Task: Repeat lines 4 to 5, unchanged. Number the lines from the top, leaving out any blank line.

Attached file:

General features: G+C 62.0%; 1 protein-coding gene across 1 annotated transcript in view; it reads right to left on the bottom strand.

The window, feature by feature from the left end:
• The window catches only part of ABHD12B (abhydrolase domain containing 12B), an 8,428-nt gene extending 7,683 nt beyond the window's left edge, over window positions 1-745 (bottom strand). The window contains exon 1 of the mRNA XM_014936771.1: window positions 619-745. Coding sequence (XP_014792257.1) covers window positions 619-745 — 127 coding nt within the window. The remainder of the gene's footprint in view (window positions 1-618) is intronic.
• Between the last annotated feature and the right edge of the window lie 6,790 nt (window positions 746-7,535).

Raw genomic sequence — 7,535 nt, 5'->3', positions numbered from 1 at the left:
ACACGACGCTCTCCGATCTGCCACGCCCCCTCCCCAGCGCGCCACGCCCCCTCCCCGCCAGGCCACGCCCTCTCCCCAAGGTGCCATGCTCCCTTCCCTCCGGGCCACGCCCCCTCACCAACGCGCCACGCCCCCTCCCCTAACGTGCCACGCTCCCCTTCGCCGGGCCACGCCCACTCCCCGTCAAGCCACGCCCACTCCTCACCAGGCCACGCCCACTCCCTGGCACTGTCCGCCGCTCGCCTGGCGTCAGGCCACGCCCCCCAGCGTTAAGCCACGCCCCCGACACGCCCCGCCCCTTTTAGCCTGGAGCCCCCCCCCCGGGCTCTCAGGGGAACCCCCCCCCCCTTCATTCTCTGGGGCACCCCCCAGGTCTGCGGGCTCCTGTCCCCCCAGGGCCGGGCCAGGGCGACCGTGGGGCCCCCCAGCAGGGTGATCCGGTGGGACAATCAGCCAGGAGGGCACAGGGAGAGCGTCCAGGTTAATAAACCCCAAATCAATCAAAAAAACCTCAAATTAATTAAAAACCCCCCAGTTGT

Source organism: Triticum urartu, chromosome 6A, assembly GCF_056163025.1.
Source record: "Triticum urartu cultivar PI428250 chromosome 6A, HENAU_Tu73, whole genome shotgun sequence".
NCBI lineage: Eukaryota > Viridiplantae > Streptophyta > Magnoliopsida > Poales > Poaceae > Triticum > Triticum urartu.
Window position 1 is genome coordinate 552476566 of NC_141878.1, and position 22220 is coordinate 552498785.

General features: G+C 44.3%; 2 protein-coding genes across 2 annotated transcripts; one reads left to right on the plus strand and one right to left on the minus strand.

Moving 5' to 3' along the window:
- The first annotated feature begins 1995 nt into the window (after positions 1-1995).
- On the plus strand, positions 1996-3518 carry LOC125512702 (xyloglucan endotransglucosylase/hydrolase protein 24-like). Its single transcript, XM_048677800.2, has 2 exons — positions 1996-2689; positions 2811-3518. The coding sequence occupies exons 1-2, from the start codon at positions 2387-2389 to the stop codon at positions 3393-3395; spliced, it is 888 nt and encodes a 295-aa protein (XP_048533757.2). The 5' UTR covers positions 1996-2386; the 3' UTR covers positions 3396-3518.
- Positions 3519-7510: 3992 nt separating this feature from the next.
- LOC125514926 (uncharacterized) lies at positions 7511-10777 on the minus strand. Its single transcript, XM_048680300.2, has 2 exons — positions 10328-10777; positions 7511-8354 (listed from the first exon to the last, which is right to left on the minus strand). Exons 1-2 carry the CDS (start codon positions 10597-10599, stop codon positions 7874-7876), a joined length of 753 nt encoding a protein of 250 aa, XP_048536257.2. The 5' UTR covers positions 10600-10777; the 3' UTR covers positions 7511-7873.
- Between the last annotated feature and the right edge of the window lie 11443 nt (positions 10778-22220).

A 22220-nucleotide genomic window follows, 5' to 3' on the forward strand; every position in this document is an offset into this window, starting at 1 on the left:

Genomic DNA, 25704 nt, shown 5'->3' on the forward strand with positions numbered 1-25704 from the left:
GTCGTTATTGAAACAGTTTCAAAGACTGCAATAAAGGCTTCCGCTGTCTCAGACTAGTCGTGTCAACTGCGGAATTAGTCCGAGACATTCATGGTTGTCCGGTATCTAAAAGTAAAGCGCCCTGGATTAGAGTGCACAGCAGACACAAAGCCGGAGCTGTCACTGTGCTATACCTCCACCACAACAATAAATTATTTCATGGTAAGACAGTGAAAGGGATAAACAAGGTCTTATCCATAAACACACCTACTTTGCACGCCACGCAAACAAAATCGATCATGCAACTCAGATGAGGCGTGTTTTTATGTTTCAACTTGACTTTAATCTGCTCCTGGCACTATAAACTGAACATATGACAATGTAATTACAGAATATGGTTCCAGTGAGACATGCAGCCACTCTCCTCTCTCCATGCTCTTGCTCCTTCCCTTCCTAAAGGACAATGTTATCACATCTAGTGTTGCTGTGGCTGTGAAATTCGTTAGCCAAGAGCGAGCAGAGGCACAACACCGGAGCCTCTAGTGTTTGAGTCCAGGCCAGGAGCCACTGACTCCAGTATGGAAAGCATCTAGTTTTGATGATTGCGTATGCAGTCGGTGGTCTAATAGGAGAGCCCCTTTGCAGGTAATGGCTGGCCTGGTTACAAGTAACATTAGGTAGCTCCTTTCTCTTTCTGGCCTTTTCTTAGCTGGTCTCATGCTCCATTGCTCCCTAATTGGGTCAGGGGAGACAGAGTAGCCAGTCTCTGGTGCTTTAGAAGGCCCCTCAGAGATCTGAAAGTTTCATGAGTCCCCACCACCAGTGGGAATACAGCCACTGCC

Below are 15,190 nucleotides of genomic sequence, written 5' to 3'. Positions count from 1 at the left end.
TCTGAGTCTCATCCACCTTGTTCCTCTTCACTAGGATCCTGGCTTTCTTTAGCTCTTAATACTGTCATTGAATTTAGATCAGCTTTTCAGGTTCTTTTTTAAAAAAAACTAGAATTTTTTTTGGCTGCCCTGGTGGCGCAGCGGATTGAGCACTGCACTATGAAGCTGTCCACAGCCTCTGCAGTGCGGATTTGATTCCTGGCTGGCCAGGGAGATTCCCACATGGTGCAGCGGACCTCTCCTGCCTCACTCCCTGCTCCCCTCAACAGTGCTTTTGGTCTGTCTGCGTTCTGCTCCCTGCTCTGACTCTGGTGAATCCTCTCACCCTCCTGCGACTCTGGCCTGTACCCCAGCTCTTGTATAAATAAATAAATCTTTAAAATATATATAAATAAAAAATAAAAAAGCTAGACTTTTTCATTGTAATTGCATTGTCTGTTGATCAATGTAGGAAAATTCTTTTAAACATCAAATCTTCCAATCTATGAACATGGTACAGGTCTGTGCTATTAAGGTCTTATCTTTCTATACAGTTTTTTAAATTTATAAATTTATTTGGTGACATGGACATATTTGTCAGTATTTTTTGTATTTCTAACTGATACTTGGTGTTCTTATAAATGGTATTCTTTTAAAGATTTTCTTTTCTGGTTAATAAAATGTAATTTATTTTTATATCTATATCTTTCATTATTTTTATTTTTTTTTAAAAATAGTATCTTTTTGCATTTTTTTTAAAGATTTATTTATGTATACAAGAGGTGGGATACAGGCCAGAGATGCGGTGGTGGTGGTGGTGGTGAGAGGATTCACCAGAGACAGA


• Between the last annotated feature and the right edge of the window lie 6,790 nt (window positions 746-7,535).

Raw genomic sequence — 7,535 nt, 5'->3', positions numbered from 1 at the left: